New orders for U.S. manufactured capital goods rebounded in October, driven by rising demand for machinery and a range of other equipment, pointing to a tentative pickup in business investment.
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While other data on Wednesday showed a jump last week in the number of people filing for unemployment benefits, the trend in claims remained consistent with a tightening labor market. The reports were supportive of views that the Federal Reserve will raise interest rates next month.
The Commerce Department said non-defense capital goods orders excluding aircraft, a closely watched proxy for business spending plans, rose 0.4 percent after declining 1.4 percent in September. These so-called core capital goods orders have now increased in four of the last five months.
"The report reinforces an emerging recovery in business investment, helped by a bottoming out in the oil and gas sector," said Brittany Baumann, an economist at TD Securities in Toronto.
The reports joined bullish data on housing starts, home and retail sales, as well as firming inflation in painting an upbeat picture of the economy at the start of the fourth quarter.
The Atlanta Federal Reserve is forecasting GDP rising at a 3.6 percent annual rate in the fourth quarter. The economy grew at a 2.9 percent pace in the July-September period.
Against the backdrop of a brightening economic outlook, a labor market that is near full employment and rising inflation, the Fed is expected to hike interest rates at its Dec. 13-14 policy meeting. The U.S. central bank raised its benchmark overnight interest rate last December for the first time in nearly a decade.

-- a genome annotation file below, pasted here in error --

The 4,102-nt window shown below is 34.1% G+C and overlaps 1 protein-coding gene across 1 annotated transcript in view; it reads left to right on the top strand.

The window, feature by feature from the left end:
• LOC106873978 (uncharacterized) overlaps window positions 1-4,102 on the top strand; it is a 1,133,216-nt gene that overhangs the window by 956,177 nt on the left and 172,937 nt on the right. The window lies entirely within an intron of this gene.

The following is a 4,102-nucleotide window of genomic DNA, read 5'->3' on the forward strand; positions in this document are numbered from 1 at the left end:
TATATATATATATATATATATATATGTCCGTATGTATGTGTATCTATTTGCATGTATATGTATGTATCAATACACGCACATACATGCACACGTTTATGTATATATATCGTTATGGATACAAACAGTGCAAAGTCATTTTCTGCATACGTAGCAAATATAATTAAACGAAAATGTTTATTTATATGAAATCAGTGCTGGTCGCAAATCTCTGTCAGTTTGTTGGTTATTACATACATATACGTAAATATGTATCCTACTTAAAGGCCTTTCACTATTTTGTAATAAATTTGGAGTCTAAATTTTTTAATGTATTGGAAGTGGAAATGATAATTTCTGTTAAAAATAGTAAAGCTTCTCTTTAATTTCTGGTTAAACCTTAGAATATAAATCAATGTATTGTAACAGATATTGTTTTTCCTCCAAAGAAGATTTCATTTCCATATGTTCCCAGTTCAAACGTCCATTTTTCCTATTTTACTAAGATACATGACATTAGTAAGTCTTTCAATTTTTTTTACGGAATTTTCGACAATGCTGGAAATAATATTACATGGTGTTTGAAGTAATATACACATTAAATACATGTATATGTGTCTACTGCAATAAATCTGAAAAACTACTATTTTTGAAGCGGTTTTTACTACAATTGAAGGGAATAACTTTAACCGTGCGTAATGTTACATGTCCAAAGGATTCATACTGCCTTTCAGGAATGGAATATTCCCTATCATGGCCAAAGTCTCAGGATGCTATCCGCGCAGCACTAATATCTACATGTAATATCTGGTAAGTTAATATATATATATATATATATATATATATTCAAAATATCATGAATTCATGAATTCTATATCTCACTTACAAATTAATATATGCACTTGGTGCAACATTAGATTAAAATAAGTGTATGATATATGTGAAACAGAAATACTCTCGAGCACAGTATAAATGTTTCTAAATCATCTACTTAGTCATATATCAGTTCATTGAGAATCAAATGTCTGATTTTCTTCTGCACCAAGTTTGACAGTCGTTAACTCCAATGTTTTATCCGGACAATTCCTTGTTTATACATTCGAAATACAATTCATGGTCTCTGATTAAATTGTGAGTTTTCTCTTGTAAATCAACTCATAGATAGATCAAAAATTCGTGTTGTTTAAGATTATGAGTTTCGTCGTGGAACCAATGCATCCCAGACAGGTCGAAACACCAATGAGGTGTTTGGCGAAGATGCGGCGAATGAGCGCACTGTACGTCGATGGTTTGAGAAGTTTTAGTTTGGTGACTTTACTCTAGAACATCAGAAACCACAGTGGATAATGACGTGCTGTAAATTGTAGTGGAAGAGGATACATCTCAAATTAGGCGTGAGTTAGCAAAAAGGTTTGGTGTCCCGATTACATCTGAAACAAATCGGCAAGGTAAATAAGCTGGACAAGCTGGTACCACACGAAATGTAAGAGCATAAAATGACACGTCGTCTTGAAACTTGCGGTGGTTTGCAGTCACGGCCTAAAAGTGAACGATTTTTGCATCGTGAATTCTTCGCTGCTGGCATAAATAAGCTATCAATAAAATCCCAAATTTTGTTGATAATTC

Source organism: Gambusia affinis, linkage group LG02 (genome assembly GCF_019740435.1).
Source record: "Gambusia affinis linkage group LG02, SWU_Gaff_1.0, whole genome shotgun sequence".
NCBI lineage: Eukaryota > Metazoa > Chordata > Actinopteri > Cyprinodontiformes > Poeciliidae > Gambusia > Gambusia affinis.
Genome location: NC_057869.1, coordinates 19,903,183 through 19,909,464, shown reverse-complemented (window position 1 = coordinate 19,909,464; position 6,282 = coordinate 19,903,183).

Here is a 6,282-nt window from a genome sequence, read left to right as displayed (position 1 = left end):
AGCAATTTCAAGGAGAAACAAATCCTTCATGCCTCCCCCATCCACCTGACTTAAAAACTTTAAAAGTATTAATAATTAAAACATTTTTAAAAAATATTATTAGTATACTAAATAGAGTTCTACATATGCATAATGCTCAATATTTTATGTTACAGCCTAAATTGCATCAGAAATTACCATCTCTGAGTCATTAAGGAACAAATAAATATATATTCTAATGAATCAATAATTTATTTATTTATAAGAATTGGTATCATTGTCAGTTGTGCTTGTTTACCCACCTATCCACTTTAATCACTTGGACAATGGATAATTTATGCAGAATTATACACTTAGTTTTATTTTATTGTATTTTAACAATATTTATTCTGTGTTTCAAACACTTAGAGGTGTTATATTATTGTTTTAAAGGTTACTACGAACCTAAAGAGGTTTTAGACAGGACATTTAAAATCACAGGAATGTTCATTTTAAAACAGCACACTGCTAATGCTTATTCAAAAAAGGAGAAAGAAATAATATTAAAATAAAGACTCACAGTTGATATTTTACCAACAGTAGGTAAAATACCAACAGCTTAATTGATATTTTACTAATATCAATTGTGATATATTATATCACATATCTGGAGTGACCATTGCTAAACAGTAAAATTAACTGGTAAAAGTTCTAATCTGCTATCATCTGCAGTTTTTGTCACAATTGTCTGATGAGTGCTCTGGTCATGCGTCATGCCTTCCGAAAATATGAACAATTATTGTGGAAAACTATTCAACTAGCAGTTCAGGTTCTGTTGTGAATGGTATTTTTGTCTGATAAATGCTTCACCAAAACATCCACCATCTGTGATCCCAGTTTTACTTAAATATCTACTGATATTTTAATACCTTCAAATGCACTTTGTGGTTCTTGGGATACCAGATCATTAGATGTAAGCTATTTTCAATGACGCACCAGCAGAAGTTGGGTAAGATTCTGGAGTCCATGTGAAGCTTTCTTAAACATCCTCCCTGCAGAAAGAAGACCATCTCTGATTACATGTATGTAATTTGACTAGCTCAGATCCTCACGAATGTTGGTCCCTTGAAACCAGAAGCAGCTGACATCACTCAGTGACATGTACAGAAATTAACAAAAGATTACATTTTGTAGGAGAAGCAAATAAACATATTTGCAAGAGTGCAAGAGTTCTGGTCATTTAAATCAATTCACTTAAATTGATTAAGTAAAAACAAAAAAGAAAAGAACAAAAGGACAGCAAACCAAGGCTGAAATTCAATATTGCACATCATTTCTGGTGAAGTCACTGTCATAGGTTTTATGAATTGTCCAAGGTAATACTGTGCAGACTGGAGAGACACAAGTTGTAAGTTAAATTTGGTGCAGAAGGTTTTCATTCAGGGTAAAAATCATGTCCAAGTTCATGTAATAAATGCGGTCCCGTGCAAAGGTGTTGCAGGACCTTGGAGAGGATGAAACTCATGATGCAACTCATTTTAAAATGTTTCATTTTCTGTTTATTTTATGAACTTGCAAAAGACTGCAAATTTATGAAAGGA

In a separate report, the Labor Department said initial claims for state unemployment benefits increased 18,000 to a seasonally adjusted 251,000 for the week ended Nov. 19.
Claims have now been below 300,000, a threshold associated with a healthy labor market, for 90 straight weeks.��That is the longest run since 1970, when the labor market was much smaller.
The four-week moving average of claims, considered a better measure of labor market trends as it irons out week-to-week volatility, fell 2,000 to 251,000 last week.
The dollar extended gains versus the yen, rising to its highest level since April on the data. Prices for U.S. government debt fell.
BUSINESS SPENDING IMPROVING
Business spending on equipment has bucked the acceleration in economic growth as the residual effects of a strong dollar and lower oil prices continue to curb profits of some companies.
Business spending on equipment has declined for four straight quarters, weighing heavily on manufacturing, which accounts for 12 percent of the U.S. economy.
With the dollar's rally appearing to have peaked early this year and oil and gas drilling activity rising in recent months, there is cautious optimism that equipment spending will rebound in the fourth quarter.
Capital investment is also expected to pick up as some of the uncertainty surrounding the Nov. 8 presidential election clears. President-elect Donald Trump has pledged a massive infrastructure spending program, which could spur business investment on capital equipment.
That would boost companies like heavy machinery maker Caterpillar, which last month lowered its full-year revenue outlook for the second time this year.
Shipments of core capital goods rose 0.2 percent last month after an unrevised 0.4 percent gain in September. Core capital goods shipments are used to calculate equipment spending in the government's gross domestic product measurement.
A 12 percent surge in demand for transportation equipment buoyed overall orders for durable goods, items ranging from toasters to aircraft that are meant to last three years or more, which jumped 4.8 percent last month.
That was the biggest rise since October 2015 and followed a 0.4 percent increase in September.
There were also increases in orders for fabricated metal products, electrical equipment, appliances and components, and computers and electronic products.
(Reporting By Lucia Mutikani; Editing by Andrea Ricci)